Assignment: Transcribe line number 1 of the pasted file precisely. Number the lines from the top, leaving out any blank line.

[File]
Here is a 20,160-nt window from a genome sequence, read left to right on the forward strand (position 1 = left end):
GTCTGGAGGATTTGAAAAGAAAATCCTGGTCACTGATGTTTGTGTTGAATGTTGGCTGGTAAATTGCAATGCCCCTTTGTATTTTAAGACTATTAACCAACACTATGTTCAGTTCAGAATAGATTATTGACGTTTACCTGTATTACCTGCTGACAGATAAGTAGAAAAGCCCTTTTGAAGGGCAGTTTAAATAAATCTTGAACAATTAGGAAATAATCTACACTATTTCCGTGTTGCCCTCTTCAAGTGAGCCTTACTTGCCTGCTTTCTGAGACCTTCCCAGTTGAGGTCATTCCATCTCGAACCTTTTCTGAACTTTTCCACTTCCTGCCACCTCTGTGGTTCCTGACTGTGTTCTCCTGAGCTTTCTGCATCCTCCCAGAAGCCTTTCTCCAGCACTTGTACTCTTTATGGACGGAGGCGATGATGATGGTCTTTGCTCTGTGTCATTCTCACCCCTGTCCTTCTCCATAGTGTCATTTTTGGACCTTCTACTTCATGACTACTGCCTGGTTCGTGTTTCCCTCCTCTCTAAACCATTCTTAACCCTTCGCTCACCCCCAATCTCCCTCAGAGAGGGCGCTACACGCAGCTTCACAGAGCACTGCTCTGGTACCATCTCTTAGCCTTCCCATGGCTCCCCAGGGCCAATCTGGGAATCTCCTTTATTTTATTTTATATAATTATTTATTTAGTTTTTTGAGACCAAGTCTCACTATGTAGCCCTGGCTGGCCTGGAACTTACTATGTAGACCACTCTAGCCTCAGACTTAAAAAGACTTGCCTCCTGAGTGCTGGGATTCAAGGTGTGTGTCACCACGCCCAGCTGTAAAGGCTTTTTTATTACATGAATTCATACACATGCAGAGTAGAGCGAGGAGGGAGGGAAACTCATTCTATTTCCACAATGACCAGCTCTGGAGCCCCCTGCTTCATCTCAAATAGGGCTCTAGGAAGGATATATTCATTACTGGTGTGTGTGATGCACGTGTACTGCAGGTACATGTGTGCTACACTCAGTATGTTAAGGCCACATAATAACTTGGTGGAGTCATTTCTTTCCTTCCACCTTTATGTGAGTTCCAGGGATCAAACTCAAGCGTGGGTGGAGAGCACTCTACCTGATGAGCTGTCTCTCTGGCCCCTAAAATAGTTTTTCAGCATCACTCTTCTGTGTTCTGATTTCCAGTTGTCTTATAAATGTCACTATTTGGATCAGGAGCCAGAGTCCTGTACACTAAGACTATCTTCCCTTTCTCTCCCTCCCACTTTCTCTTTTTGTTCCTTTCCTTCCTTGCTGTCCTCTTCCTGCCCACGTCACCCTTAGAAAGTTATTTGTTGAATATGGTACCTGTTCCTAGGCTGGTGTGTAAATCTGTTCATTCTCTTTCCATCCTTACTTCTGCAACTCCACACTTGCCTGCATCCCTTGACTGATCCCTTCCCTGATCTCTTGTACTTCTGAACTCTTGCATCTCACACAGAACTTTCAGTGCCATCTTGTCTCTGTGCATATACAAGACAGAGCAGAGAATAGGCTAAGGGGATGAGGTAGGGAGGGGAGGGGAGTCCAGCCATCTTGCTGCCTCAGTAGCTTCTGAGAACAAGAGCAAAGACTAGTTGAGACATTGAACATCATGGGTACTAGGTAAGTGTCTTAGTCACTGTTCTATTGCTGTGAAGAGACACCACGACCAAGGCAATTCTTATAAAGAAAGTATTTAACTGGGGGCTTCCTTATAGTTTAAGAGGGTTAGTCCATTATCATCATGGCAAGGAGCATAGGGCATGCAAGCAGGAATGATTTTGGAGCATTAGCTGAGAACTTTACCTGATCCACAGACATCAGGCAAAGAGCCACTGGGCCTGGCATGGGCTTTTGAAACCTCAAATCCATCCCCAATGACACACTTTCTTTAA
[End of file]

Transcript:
Here is a 20,160-nt window from a genome sequence, read left to right on the forward strand (position 1 = left end):